Museum Stills


Museum Vivants
Jennifer Fisher and Jim Drobnick

Adad Hannah’s Stills appropriate the museum as the mise-en-scène for a series of performance-based videos. Staged in the dignified spaces of the Montréal Museum of Fine Arts, Hannah reimagines the Baroque galleries in which paintings appear to be golden-cased windows onto other worlds and where the architecture lends itself to ceremonial rituals and rarified experiences. In the series of stills excerpted and discussed here, what we call “museum vivants,” people are viewed posing in pictures, for pictures and as pictures – with uncanny resonances occurring between the various levels of representation, reality and mediation.

- essay continues below videos -

2002, SD video, 5 min. Edition of 5


2002, SD video, 5 min. Edition of 5


2002, SD video, 5 min. Edition of 5


Portrait of a Gentleman
2002, SD video, 5 min. Edition of 5


4 Chairs
2002, SD video, 5 min. Edition of 5


2002, SD video, 5 min. Edition of 5

Drawing upon his work as a performance artist and a set dresser for TV commercials, Hannah contemporizes for the digital era the nineteenth-century practice of tableaux vivants (“living pictures”). Each still consists of a continuous videotaping of individuals specifically arranged in the context of art or in the act of aesthetic apprehension. Over the past 250 years, tableaux vivants have evolved as a theatrical device, popular amusement, and kinaesthetic exercise. Typically, participants molded their bodies to enact works of art – imitating figures found in sculptures and paintings, interpreting literary and mythic themes, or portraying cultural icons. Posing in a tableau vivant challenges models to hold their posture for extended periods of time – to remain “still as a statue.”1

Whereas video art has often worked as an extension of, or an alternative to, film and television, Hannah brings video into an association with photography. Like the use of stills to publicize Hollywood films, Hannah’s Stills convey provocative moments in which narrative, psychology, personality and social relations are compressed or implied. Projected like large-format photographs, these fixed moments open into an expanded sense of time in which action is frozen, but subtleties are exaggerated: a finger twitch, a swaying torso, an eye blink, and other micro-details of sentience. These aspects of “liveness” provoke the eye to undo the totality of the composition and to see the image not as an emblem of thanatos, à la Barthes, but as an ongoing, vital presence.2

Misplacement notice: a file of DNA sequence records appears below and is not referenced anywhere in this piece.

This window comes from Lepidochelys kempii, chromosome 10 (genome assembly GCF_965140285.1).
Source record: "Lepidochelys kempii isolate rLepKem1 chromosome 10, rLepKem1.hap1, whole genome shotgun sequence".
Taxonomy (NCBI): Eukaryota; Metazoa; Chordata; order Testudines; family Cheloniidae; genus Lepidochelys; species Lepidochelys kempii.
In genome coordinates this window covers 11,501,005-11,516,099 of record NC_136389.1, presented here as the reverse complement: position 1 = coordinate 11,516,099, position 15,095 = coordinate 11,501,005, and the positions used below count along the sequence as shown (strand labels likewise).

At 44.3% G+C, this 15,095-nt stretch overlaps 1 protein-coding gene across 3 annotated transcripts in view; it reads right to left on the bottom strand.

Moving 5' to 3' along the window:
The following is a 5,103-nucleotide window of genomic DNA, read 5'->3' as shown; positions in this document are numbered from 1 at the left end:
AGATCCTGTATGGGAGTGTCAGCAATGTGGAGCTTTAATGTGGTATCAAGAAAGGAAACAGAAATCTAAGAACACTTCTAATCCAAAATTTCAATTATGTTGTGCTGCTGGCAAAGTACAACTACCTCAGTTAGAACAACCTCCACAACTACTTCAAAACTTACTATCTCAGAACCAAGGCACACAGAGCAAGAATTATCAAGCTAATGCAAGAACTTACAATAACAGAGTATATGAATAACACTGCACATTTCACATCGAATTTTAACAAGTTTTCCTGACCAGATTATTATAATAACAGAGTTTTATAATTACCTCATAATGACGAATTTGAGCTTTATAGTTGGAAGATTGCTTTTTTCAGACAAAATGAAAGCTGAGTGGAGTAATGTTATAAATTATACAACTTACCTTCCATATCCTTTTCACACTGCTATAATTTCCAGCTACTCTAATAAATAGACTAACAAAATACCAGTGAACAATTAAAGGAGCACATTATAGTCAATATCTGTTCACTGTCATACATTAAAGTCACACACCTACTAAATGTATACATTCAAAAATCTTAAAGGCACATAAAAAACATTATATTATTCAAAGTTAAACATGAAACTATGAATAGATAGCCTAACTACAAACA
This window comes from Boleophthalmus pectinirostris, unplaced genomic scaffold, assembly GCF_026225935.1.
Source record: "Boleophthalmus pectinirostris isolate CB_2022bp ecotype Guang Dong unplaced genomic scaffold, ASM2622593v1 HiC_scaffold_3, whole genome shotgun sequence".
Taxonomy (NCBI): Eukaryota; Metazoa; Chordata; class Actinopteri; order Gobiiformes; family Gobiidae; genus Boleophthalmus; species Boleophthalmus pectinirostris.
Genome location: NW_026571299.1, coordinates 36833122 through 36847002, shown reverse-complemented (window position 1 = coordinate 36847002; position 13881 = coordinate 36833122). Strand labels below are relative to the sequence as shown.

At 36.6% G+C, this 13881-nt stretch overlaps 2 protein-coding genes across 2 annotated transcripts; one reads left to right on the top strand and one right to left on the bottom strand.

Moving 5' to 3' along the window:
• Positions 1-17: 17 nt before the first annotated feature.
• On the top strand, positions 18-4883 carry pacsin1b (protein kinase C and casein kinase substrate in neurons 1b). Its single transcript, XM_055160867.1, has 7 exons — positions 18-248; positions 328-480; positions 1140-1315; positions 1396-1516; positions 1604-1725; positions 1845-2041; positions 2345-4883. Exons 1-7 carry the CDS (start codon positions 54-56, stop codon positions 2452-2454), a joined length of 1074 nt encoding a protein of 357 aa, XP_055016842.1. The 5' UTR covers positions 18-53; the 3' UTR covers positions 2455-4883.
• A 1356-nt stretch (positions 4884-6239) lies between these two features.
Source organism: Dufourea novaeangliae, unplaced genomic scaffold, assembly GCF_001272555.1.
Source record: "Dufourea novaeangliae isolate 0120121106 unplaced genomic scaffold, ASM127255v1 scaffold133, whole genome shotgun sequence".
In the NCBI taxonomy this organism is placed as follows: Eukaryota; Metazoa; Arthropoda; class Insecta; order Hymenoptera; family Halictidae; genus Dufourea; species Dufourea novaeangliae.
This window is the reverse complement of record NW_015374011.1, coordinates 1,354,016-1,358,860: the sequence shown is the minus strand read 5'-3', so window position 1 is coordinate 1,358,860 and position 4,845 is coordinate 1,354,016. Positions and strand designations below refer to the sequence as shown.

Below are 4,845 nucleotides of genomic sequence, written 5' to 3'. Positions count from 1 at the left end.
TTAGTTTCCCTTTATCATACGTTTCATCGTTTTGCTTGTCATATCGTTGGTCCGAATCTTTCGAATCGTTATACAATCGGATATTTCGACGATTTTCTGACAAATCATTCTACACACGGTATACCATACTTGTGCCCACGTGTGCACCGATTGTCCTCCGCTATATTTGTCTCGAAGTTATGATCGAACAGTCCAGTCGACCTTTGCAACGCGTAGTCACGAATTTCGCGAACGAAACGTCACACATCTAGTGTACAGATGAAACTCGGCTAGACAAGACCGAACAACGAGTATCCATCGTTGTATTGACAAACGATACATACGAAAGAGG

The six stills chosen for this exhibition at SAW Gallery centre on modes of aesthetic experience – both idiosyncratic and conventional.3 Given the tradition of Kantian “disinterested contemplation” as the standard of museum demeanour in beholding art, as curators we selected stills that focused on two extremes: excessive or engaged interest on the one hand, and banal or disengaged disinterest on the other. Projected in two cycles of three videos, each museum vivant lasts five minutes and loops continuously with the others.

The first cycle portrays the museum as a site of aspiration – one of its traditional roles as a place where citizens are formed according to civilizing rituals.4 But here, beholders exceed museum propriety as they overidentify with the artworks. Tribute depicts a woman with an arm outstretched to Philippe de Champaigne’s The Tribute Money (1650-55). Her gesture reacts to the painting’s depiction of the tense meeting between Christ and a Pharisee, who demanded to know whether the Messiah’s spiritual beliefs advocated disobedience to Roman authority. Christ is reported to have uttered “Render ... unto Caesar the things which are Caesar’s; and unto God the things that are God’s,”5 thus skillfully negotiating the apparent incompatibility between religious and political allegiance. The woman’s hand rises to meet the hands of the two men and silently inserts herself into the interaction, complicating the significance of the mytho-historical moment by virtue of her contemporary living presence and gender.

In Crying a kneeling man clasps his hands in a gallery of religious paintings, tears running down his cheeks. The artwork of his gaze is not visible, but his melodramatic response is unmistakably evident. Is he offering a prayer or just resting his hands? Is he moved by the religious iconography or the beauty of the painting? Are the tears joyful or sad? Whatever the case, the man’s unleashed sentiments overwhelm museal disinterestedness and flood the room with emotion. Such a spectacle of crying recognizes that artworks exist as more than just formal compositions or exemplars of art historical styles; they can also evoke unpredictable feelings. This still confirms the efficacy of the face, as Deleuze suggests, as the prime vehicle of conveying affect.6